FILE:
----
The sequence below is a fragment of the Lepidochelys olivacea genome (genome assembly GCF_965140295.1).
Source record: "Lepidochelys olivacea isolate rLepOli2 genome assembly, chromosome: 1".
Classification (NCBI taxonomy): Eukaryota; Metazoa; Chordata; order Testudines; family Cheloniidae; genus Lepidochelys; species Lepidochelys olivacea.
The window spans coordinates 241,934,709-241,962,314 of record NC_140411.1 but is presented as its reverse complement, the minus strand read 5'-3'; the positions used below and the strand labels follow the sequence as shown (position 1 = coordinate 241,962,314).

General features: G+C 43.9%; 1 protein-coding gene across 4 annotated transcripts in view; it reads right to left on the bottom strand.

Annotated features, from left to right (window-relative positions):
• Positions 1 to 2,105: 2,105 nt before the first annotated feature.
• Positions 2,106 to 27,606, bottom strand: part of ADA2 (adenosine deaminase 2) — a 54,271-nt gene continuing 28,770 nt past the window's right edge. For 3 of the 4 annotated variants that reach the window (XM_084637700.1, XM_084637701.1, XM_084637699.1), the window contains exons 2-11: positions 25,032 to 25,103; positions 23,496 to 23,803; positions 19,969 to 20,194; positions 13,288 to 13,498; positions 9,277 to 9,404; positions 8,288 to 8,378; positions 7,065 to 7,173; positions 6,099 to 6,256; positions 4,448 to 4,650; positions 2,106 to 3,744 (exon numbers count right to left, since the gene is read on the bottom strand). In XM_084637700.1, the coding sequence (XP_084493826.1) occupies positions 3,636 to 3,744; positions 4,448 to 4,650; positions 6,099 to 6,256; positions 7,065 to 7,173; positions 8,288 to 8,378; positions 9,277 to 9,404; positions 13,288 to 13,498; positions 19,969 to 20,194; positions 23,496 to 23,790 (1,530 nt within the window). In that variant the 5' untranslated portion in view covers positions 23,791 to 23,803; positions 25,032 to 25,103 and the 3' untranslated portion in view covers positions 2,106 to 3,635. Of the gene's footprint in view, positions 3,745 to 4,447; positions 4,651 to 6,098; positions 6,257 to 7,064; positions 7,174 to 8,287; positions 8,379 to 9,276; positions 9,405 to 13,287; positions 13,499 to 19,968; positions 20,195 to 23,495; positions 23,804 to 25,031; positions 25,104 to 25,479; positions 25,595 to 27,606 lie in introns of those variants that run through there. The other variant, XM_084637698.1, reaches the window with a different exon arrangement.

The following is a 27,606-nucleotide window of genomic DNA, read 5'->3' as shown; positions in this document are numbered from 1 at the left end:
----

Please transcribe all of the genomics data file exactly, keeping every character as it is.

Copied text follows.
The sequence below is a fragment of the Lepidochelys olivacea genome (genome assembly GCF_965140295.1).
Source record: "Lepidochelys olivacea isolate rLepOli2 genome assembly, chromosome: 1".
Classification (NCBI taxonomy): Eukaryota; Metazoa; Chordata; order Testudines; family Cheloniidae; genus Lepidochelys; species Lepidochelys olivacea.
The window spans coordinates 241,934,709-241,962,314 of record NC_140411.1 but is presented as its reverse complement, the minus strand read 5'-3'; the positions used below and the strand labels follow the sequence as shown (position 1 = coordinate 241,962,314).

General features: G+C 43.9%; 1 protein-coding gene across 4 annotated transcripts in view; it reads right to left on the bottom strand.

Annotated features, from left to right (window-relative positions):
• Positions 1 to 2,105: 2,105 nt before the first annotated feature.
• Positions 2,106 to 27,606, bottom strand: part of ADA2 (adenosine deaminase 2) — a 54,271-nt gene continuing 28,770 nt past the window's right edge. For 3 of the 4 annotated variants that reach the window (XM_084637700.1, XM_084637701.1, XM_084637699.1), the window contains exons 2-11: positions 25,032 to 25,103; positions 23,496 to 23,803; positions 19,969 to 20,194; positions 13,288 to 13,498; positions 9,277 to 9,404; positions 8,288 to 8,378; positions 7,065 to 7,173; positions 6,099 to 6,256; positions 4,448 to 4,650; positions 2,106 to 3,744 (exon numbers count right to left, since the gene is read on the bottom strand). In XM_084637700.1, the coding sequence (XP_084493826.1) occupies positions 3,636 to 3,744; positions 4,448 to 4,650; positions 6,099 to 6,256; positions 7,065 to 7,173; positions 8,288 to 8,378; positions 9,277 to 9,404; positions 13,288 to 13,498; positions 19,969 to 20,194; positions 23,496 to 23,790 (1,530 nt within the window). In that variant the 5' untranslated portion in view covers positions 23,791 to 23,803; positions 25,032 to 25,103 and the 3' untranslated portion in view covers positions 2,106 to 3,635. Of the gene's footprint in view, positions 3,745 to 4,447; positions 4,651 to 6,098; positions 6,257 to 7,064; positions 7,174 to 8,287; positions 8,379 to 9,276; positions 9,405 to 13,287; positions 13,499 to 19,968; positions 20,195 to 23,495; positions 23,804 to 25,031; positions 25,104 to 25,479; positions 25,595 to 27,606 lie in introns of those variants that run through there. The other variant, XM_084637698.1, reaches the window with a different exon arrangement.

The following is a 27,606-nucleotide window of genomic DNA, read 5'->3' as shown; positions in this document are numbered from 1 at the left end: